Business

Asian shares have mostly been lower after a retreat on Wall Street. Tokyo, Seoul, Hong Kong and Shanghai declined while Sydney advanced. At time of writing, futures trading suggests the FTSE will open higher while the pound is worth $1.362 and €1.198.

The papers

The Guardian’s joint Credit Suisse investigation is promoted heavily on page one today. Also on the front: “Last-ditch talks as fears of Ukraine war intensify”. The Queen’s Covid diagnosis is on the front too, and in the conservative press it’s big news that ties in well with the clamoured-for end of England’s coronavirus restrictions. “Queen’s Covid example to us all”, says the Daily Mail. The Telegraph has “Queen vows to carry on working with Covid”.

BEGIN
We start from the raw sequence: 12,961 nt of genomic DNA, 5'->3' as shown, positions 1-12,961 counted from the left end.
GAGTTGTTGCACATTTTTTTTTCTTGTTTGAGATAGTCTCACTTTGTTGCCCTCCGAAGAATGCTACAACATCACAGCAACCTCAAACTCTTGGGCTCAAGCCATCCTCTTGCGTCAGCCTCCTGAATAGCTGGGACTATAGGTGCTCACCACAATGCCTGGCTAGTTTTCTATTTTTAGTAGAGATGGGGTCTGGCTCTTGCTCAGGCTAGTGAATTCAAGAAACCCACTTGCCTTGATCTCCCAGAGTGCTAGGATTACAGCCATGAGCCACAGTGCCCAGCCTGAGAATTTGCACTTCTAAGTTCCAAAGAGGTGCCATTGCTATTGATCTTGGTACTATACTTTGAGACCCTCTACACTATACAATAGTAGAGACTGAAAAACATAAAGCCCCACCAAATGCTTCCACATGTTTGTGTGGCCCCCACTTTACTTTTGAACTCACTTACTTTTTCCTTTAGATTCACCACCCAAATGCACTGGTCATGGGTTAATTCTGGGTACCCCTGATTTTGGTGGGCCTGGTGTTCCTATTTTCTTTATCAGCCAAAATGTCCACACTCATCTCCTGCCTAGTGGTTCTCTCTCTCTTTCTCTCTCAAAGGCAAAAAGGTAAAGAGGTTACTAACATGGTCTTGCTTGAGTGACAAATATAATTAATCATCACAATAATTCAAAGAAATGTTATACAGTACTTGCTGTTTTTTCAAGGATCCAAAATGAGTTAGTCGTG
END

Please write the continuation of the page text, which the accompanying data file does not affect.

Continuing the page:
Facebook Twitter The Guardian’s front page, Monday 21 February 2022

“Queen catches Covid in castle outbreak”, says the Express. The Mirror has “Queen gets Covid but she carries on” and the Metro’s headline is similar: “One keeps calm and carries on”. The Sun puts a foot wrong with “HRH to WFH” – the correct royal style is HM, for Her Majesty. The Times leads with “PM’s ‘pride’ as all restrictions lifted” while the Queen’s diagnosis is an inset panel to that story. In the i they have “Queen still at work with Covid”. The situation on the Ukraine-Russia border is also on fronts of course, and it is the lead in the Financial Times: “Belarus says Russian troops will stay as west seeks Ukraine talks”.